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Michigan began the season with a historic 10-0 run, the Wolverines’ longest unbeaten streak in their history. The season gave way to another first just a few days ago as junior forward Naz Hillmon became the first player in program history to win the Big Ten Player of the Year Award.

Simply put, this year’s iteration has the potential to stake its claim as one of the best Michigan women’s basketball teams ever, but the smell of success is dissipating quickly as the Wolverines limped to the finish line, losing three of their last five games. 

The two-week pause imposed by the Michigan Athletic Department in late January is the clear dividing line between Michigan’s early season success and their recent struggles. In the Wolverines’ first 11 games, they averaged 81.3 points per game, only tallying one loss. In its seven games since the pause, Michigan has been a mere shadow of their former offensively aggressive selves, averaging 68.7 points per game. 

“We were put in a position to really have to battle some tough teams at the end of our season coming off of our pause,” Michigan coach Kim Barnes Arico said. “I think to put that into a good frame of reference like that is important for us, heading into the Big Ten Tournament and heading into the NCAA tournament to challenge ourselves against arguably the best.”

While Michigan has faced the Big Ten’s best teams more recently, the biggest difference between the two versions of the team is its lack of shooting confidence and ineffective ball movement. In blowout losses to Iowa and Maryland, the Wolverines shot a combined 40% from the field. 

In order for the team to regain its transcendent nature from the beginning of the season, Michigan must replicate a performance similar to its season-ending win over Northwestern. Facilitators like junior point guard Amy Dilk and fifth-year guard Akienreh Johnson gained their confidence back by having their best games of the season.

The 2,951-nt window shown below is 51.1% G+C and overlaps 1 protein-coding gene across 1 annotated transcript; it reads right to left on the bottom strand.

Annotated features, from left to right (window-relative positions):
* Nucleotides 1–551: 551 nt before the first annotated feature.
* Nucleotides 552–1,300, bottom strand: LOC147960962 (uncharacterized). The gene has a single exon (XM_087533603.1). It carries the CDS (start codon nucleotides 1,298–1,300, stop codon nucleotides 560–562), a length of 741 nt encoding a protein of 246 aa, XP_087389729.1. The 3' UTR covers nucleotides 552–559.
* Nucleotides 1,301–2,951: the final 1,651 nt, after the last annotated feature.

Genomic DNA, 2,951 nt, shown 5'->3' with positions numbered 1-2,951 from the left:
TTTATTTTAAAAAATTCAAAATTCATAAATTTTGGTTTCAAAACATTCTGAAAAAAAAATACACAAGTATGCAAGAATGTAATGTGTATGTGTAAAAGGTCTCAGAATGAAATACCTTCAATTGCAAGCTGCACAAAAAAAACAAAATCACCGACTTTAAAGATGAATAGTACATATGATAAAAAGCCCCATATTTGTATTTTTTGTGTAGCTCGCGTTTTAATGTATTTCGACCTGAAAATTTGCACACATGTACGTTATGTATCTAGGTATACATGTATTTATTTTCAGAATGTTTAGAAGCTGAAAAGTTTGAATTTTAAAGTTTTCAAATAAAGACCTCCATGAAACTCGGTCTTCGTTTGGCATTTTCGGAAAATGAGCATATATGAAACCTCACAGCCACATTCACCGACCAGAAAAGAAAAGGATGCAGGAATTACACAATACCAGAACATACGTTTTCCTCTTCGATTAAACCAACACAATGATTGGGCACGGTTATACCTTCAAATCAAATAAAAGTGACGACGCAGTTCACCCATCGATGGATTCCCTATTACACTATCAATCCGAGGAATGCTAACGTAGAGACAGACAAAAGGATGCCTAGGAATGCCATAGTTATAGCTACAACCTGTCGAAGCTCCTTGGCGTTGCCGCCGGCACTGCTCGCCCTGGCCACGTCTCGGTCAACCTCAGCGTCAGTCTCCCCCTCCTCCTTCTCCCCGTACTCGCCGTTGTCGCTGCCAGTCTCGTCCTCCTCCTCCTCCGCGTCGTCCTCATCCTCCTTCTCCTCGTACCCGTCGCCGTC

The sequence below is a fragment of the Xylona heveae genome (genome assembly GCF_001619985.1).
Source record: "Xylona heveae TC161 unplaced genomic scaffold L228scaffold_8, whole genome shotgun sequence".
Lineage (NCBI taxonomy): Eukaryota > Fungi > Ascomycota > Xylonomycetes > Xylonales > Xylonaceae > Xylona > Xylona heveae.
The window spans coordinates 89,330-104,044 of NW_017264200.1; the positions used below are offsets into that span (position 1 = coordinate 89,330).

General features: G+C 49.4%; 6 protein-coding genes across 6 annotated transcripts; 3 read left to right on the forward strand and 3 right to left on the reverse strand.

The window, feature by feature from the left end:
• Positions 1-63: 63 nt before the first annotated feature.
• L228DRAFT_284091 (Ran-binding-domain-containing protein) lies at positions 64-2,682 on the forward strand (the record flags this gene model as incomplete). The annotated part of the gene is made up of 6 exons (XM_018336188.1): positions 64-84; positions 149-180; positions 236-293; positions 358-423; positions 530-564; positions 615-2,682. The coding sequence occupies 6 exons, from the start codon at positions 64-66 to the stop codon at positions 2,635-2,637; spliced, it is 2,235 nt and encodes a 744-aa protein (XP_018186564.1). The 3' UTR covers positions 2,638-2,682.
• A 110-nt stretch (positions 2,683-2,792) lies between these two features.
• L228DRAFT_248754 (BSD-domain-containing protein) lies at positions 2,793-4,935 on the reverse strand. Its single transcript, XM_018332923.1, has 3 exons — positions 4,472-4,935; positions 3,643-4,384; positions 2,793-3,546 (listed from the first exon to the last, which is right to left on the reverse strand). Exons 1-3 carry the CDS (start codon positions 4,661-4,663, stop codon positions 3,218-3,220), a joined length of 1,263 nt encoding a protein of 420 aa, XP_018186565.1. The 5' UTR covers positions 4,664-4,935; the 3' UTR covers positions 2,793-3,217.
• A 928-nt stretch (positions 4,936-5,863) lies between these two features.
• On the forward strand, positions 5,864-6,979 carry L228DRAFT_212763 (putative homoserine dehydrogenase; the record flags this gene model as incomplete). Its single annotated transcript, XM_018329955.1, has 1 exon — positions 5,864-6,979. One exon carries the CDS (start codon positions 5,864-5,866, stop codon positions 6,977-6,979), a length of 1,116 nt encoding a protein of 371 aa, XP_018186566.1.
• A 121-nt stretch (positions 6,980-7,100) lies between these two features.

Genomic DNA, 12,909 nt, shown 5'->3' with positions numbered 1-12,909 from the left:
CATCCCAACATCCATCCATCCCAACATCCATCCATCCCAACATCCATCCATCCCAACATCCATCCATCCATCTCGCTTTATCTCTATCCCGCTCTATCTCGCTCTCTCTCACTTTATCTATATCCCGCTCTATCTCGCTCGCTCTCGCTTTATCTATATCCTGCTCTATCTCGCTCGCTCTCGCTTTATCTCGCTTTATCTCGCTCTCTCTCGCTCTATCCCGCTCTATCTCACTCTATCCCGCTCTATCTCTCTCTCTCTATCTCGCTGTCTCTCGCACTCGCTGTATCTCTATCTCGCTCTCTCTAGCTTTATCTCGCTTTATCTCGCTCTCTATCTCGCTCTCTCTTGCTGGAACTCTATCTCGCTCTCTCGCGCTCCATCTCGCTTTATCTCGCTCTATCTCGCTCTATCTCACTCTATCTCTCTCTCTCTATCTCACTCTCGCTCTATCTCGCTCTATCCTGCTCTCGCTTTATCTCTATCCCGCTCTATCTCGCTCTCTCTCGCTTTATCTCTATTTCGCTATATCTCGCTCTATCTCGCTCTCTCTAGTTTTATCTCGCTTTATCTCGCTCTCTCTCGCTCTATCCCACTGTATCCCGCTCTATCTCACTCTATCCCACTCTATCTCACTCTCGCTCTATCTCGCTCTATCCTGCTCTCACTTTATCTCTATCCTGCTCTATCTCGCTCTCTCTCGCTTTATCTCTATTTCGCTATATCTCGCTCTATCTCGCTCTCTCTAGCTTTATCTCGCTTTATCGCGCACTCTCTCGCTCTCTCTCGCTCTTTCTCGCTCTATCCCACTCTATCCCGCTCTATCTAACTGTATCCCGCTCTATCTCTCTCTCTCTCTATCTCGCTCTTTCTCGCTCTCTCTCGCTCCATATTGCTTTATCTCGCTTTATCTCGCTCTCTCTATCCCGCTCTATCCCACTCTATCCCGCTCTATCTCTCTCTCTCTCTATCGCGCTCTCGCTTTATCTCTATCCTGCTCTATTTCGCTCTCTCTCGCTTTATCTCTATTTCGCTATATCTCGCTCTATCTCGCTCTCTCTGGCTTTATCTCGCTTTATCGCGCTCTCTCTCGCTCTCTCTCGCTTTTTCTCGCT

Much like Michigan’s two versions, Dilk herself, is either an unselfish player who helps teammates like Hillmon or the offensive aggressor. In order for the Wolverines to reach their ultimate goal of winning a Big Ten Championship, Dilk must learn to balance her two personas.  

“If (Dilk) wants to, she could come down and pull every shot if she wanted to,” Hillmon said. “But she finds the hot hand day-in and day-out. Whether that’s me or (junior wing Leigha Brown) or Johnson or (senior forward) Hailey Brown. Sometimes (we) even yell at her to shoot the ball because she’s so unselfish.”

If Michigan hopes to accomplish the daunting task of winning three consecutive games in the Big Ten Tournament, then Wolverines will have to lean on its veteran players, Dilk among them.

Senior forward Hailey Brown, Johnson and Hillmon will be paramount to Michigan’s success. Hillmon’s prolific play makes her impact obvious, but Johnson and Brown’s impact, although not always obvious, cannot be overstated. Johnson is a stabilizing force for the team while Hailey Brown is the team’s most tenured starter. 

“(Johnson and Hailey Brown) are handling things composed,” Barnes Arico said. “Nobody freaks out and nobody says, ‘Oh my goodness why is this happening to me?’ If I was looking at a team full of freshmen right now, I think it would make me nervous.”

Hailey Brown’s offensive production doesn’t typically show up in the box score, with her post defense being her calling card this season. However, she leads the team in 3-point shooting, a category that’s success has mirrored that of the team’s.

“Her basketball IQ and her knowledge of the game is off the charts,” Barnes Arico said. 

Michigan’s historic start was in large part thanks to Hillmon’s ability to consistently overpower defenses. With her 50-point performance as the pinnacle, she was moved up to the top of every opposing team’s scouting list. Now, every team is mixing up their defensive schemes, packing the paint with double and triple teams, to try and stop Hillmon. Hillmon’s uncanny ability to break through double teams is still a constant, but sufficient production from the supporting cast hasn’t been. 

Her teammates struggled initially to compensate for opposing defense’s keying in on her more. Leigha Brown’s scoring has decreased slightly from the beginning of the season, but her confidence has been regained in other areas. Only recording five points in the most recent win over Northwestern, Leigha Brown’s passing abilities were on full display as she dished out a team-high five assists. The duality of Leigha Brown’s game, demanding the ball in crunch time and knowing when to use her quickness to speed up the game, could bring Michigan out of its slump. 

“She has great vision. She makes other people around her better,” Barnes Arico said. “She wants the ball when the game is on the line and not every kid is like that.”

The Wolverines’ goal from the beginning of the season was to win a Big Ten Championship. Ten games in, it seemed almost inevitable. In order for the team to right the ship, the veterans must make their presence felt on the court. 



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